With the plethora of courtroom dramas and police procedurals on television these days, it’s no surprise that everybody thinks they know more about the legal profession than they really do. The truth is, dramatizations of legal proceedings are nothing like how cases really go down, and these exciting yet false portrayals can really skew a client’s expectations when they end up needing to argue a case. One of the elements that suffers the most is the settlement. Too often, clients equate “settling” with “losing,” and develop a false sense that if their lawyer is encouraging them to settle, it’s because their lawyer doesn’t have their best interest at heart, when in fact settling is often the best possible outcome.
To help clear up this discrepancy, we turned to our legal professionals, to find out the truth about settling and when it’s the best option for a client. The truth is that the majority of cases end in settlements, and they are often the only way to walk away from a case with a win. Here are just a few questions to ask when you are considering settling a case.
Do you stand to win in court?
When your lawyer is telling you to settle, it’s usually because they know that it is the best option for you. Going to court is exhausting, expensive and time-consuming, and it may not even go in your favor. As Leighton Rockafellow explains, “The majority of cases settle. Those that don’t, and go to trial have about a 50% success rate. Jurors are harsh, and unsympathetic to those who bring lawsuits. Always think twice before proceeding to trial if you have a decent offer on the table.”
It’s easy to think that because you feel you are in the right, the jury will, too, but juries are often actually biased against plaintiffs. Even judges might not give you a truly fair chance, as Ramsay Hahrawy points out: “Settlement can also be encouraged by the history of particular trial judge or a jury in a geographic area. Hence the term forum shopping!” Judges have their own biases and voting histories, and your lawyer will likely have researched them thoroughly, so you would do well to listen to their recommendations. Settling means you have guaranteed rewards, while going to trial could mean you lose everything.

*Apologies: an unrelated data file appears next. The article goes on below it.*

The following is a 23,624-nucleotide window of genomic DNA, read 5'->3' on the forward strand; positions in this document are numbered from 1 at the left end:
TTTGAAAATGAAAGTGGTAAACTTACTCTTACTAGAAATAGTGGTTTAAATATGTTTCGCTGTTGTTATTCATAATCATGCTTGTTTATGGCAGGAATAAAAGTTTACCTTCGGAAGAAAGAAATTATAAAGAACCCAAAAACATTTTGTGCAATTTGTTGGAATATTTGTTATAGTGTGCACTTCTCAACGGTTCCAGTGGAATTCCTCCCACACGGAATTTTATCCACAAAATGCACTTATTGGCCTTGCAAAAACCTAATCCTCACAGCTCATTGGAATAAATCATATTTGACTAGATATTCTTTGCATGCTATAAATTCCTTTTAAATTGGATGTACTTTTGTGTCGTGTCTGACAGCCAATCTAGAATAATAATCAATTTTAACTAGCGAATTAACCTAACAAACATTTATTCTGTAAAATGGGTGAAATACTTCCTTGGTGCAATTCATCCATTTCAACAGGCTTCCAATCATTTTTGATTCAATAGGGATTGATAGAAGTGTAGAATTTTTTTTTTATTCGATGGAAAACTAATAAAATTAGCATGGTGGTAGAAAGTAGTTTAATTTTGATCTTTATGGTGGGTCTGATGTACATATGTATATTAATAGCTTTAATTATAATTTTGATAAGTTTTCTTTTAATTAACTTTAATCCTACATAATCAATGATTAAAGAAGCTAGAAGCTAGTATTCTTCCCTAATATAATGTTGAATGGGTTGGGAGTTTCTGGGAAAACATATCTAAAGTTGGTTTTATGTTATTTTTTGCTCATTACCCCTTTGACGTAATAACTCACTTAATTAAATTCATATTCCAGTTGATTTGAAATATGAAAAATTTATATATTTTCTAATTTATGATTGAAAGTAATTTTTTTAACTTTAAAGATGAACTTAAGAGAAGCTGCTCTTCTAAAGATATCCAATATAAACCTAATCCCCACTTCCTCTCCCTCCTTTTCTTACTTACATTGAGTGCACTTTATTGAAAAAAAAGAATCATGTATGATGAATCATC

Would going to trial cost more than it’s worth?
Another element at play here is expense. Even if you stand to win a much larger sum of money, and even if you feel your chances of winning in court are good, going to court is expensive and time-consuming. Is the money differential really worth the hassle and time and effort? Adam Kalish says it best: “As I explain to all of my clients there is a formula to settlement that combines time and money. Is the settlement worth money now or do you want to spend more money to try to get more money down the road? It’s a gamble with going to court; you never know how your case may turn. Settlement allows you to hedge those risks.”
Will settling help preserve a relationship with the defendant?
There is a whole realm of law designed to negotiate disputes between people who still have to live and work together. This is especially true in civil courts that focus on businesses. Sometimes, keeping the relationship is more important than “winning” the case. Carroll Straus elaborates: ” In businesses it is now well understood that negotiation is “not a competitive sport” and that no one “wins” when there is a ruined business relationship. They understands that there can (and probably should) be negotiations where interests other then dollars are at stake, and the resolution can include non-monetary factors.” Think about what you really want out of your case, and what the best possible outcome is. If that outcome includes maintaining a relationship with the defendant, a settlement is a great option that allows you to get what you are owed without being overly harsh.
Does the settlement cover your costs satisfactorily?
In the end, of course, the most important thing is whether or not you get what you need out of the case. If all medical bills are covered, or withheld checks have been paid in full, or whatever other compensation you require has been fulfilled, then the settlement is a win for you. It’s important to keep your eye on the goal you are after, and not get distracted by popular ideas about “winning” in court.
In the end, your attorney will recommend a settlement if they think it is in your best interest, and it is always a good idea to listen to the professional. Their main interest is to see that you get what you deserve, and so long as you walk away satisfied with the arrangement, then you’ve won your case, even if you settled.